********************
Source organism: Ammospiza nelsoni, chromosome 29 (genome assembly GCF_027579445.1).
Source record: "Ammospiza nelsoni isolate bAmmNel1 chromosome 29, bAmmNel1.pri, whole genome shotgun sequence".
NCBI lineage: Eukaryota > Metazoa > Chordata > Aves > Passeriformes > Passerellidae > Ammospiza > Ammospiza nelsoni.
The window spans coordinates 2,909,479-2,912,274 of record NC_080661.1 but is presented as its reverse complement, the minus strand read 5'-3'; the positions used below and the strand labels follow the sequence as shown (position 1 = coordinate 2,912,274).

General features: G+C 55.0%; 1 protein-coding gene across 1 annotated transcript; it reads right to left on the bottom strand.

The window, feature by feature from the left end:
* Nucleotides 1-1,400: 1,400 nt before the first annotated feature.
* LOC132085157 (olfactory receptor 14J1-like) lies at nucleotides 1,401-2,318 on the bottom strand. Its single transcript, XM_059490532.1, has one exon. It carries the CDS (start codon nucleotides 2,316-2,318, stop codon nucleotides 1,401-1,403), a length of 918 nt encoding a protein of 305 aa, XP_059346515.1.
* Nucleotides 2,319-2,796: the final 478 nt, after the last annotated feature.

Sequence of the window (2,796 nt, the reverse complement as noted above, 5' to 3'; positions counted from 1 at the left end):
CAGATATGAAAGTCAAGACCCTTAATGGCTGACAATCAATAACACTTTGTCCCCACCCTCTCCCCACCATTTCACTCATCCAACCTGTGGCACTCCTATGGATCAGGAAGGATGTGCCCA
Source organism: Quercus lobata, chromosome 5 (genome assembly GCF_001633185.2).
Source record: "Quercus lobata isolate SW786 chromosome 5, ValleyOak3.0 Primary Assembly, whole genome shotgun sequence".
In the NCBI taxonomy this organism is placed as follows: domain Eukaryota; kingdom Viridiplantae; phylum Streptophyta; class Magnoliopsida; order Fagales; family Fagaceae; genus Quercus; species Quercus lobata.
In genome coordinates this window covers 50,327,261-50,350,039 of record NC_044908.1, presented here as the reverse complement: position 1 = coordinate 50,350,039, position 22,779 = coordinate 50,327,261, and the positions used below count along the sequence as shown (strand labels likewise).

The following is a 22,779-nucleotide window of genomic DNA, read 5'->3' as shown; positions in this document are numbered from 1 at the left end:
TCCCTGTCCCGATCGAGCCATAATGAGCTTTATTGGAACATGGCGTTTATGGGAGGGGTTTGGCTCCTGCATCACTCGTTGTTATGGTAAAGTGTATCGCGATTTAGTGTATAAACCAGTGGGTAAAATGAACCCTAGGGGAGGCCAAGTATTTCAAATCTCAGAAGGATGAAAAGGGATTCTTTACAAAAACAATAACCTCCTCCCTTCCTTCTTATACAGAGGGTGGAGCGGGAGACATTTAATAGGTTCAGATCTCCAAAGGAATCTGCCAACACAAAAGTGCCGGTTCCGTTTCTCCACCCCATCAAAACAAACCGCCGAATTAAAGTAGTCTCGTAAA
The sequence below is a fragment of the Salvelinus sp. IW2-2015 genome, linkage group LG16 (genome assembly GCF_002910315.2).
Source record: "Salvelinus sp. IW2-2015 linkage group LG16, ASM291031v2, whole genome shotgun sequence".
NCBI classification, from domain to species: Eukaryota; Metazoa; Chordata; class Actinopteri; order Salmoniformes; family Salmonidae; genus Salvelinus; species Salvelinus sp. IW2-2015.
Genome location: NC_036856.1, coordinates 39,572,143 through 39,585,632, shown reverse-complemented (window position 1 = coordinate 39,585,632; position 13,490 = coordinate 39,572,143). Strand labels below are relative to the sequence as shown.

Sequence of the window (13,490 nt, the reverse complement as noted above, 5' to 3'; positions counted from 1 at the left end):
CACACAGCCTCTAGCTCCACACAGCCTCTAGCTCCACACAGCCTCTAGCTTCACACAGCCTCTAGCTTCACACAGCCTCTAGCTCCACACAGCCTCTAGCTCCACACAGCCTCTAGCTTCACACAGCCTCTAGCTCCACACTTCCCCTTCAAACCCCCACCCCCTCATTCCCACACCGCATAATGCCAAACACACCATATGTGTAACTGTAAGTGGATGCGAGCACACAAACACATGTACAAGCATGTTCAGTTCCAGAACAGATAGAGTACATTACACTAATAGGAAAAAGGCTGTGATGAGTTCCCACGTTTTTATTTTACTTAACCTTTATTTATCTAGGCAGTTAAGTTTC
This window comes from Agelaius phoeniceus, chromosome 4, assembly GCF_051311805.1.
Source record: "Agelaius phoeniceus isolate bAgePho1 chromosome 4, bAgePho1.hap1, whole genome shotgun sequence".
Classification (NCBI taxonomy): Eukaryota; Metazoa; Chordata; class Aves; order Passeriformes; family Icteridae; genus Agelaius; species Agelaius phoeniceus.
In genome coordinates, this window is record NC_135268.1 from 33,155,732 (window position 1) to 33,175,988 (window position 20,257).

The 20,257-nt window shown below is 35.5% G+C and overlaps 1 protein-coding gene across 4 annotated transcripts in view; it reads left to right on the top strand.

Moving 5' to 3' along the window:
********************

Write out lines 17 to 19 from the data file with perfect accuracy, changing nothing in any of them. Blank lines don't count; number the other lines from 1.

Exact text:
TCCCTGTCCCGATCGAGCCATAATGAGCTTTATTGGAACATGGCGTTTATGGGAGGGGTTTGGCTCCTGCATCACTCGTTGTTATGGTAAAGTGTATCGCGATTTAGTGTATAAACCAGTGGGTAAAATGAACCCTAGGGGAGGCCAAGTATTTCAAATCTCAGAAGGATGAAAAGGGATTCTTTACAAAAACAATAACCTCCTCCCTTCCTTCTTATACAGAGGGTGGAGCGGGAGACATTTAATAGGTTCAGATCTCCAAAGGAATCTGCCAACACAAAAGTGCCGGTTCCGTTTCTCCACCCCATCAAAACAAACCGCCGAATTAAAGTAGTCTCGTAAA
The sequence below is a fragment of the Salvelinus sp. IW2-2015 genome, linkage group LG16 (genome assembly GCF_002910315.2).
Source record: "Salvelinus sp. IW2-2015 linkage group LG16, ASM291031v2, whole genome shotgun sequence".